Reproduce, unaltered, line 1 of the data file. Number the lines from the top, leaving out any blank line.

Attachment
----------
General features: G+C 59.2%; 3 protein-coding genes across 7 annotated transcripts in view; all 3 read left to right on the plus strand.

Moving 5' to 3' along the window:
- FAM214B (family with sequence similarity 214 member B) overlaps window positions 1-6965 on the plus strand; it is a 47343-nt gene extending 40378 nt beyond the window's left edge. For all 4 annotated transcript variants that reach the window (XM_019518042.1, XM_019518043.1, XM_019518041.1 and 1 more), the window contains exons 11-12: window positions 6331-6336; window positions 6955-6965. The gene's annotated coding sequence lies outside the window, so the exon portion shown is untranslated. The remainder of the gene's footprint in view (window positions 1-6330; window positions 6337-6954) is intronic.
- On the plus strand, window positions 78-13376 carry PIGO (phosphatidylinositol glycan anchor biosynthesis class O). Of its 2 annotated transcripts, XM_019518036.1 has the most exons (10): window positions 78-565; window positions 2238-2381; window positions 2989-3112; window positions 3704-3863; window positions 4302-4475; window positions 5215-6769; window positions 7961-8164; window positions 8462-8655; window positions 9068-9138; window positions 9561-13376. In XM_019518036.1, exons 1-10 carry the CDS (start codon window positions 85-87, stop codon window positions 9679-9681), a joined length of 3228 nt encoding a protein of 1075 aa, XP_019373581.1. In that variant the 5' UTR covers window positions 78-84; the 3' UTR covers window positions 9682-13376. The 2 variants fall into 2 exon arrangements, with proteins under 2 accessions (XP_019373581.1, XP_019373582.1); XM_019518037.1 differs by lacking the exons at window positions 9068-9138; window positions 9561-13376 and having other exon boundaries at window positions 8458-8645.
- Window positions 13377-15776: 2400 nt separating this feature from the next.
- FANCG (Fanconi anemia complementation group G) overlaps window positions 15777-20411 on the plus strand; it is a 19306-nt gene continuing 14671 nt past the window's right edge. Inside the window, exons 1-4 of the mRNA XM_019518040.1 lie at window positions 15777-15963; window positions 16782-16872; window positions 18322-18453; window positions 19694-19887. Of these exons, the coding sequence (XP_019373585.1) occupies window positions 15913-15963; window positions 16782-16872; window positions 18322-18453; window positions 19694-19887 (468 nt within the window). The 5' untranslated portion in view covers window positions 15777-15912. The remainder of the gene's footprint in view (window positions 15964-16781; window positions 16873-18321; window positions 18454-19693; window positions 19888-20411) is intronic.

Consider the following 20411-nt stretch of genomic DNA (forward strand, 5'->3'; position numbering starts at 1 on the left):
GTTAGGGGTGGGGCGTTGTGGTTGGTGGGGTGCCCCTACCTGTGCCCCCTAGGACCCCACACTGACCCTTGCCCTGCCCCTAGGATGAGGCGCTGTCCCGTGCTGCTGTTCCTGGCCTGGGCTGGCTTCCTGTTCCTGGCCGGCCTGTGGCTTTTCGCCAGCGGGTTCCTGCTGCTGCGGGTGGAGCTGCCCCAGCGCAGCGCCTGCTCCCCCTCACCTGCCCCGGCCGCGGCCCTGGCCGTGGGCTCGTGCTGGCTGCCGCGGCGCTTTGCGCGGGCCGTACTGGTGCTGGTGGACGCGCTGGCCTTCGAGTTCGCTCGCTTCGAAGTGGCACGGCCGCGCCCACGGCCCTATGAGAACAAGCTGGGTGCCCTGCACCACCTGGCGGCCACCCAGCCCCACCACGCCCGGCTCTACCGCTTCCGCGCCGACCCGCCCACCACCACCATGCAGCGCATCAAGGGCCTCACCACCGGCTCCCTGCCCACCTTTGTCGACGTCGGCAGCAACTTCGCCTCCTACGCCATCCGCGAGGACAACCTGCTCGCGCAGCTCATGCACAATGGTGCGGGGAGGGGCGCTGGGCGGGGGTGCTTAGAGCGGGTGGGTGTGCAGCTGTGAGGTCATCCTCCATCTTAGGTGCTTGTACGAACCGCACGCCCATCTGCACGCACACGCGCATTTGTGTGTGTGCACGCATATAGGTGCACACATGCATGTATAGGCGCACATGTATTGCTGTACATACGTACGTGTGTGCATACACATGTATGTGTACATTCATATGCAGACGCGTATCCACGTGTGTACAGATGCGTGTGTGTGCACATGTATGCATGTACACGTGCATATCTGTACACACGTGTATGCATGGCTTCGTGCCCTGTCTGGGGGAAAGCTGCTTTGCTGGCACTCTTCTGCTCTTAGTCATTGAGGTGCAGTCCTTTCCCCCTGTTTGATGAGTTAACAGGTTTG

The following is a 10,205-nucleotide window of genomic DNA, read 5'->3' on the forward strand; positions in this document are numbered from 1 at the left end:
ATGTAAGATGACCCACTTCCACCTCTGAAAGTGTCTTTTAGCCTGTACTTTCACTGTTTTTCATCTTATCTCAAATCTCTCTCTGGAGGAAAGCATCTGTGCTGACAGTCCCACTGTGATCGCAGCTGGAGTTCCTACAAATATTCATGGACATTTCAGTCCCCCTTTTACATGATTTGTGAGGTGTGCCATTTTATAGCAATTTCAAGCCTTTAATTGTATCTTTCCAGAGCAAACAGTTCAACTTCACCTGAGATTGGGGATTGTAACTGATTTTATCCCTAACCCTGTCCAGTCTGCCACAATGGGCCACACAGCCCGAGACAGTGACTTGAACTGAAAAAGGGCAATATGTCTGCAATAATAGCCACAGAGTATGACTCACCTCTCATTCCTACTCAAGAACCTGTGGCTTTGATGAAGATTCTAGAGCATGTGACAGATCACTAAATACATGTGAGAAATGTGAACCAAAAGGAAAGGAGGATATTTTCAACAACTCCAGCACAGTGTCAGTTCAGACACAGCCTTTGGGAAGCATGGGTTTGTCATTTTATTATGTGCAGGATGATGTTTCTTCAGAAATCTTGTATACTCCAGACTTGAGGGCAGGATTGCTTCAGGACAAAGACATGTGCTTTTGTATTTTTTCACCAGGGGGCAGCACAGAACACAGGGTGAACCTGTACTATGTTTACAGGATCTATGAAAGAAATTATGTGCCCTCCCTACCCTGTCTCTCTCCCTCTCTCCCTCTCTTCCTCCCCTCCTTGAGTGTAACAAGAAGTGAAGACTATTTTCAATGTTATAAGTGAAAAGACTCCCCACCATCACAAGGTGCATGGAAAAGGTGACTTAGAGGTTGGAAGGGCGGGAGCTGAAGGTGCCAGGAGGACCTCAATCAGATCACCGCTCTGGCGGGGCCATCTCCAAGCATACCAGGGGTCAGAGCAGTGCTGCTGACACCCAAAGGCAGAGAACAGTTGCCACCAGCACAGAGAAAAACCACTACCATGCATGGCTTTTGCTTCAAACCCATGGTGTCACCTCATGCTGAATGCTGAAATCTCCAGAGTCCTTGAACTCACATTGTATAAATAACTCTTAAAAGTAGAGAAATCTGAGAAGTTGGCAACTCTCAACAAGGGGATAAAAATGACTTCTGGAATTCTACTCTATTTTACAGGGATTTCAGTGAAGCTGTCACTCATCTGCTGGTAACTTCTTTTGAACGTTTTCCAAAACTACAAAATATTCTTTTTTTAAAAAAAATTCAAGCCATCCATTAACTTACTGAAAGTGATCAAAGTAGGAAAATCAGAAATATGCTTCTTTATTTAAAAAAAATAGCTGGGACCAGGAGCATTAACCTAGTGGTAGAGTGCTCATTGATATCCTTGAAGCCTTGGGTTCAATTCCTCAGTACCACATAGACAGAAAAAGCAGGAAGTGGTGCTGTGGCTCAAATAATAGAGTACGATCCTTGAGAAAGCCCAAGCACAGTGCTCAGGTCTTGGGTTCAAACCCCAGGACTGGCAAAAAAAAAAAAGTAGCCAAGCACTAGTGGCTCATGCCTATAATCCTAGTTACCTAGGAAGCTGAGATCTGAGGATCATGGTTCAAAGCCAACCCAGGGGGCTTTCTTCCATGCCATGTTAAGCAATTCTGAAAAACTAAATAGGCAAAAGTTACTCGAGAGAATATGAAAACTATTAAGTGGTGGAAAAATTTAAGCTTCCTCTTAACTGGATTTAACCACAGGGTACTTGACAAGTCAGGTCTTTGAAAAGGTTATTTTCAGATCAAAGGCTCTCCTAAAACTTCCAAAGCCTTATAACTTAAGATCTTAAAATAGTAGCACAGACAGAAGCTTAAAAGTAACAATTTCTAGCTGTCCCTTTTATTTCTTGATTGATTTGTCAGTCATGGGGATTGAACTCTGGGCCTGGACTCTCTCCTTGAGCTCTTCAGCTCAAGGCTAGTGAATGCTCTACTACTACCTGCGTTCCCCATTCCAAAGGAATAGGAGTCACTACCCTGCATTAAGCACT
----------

General features: G+C 59.2%; 3 protein-coding genes across 7 annotated transcripts in view; all 3 read left to right on the plus strand.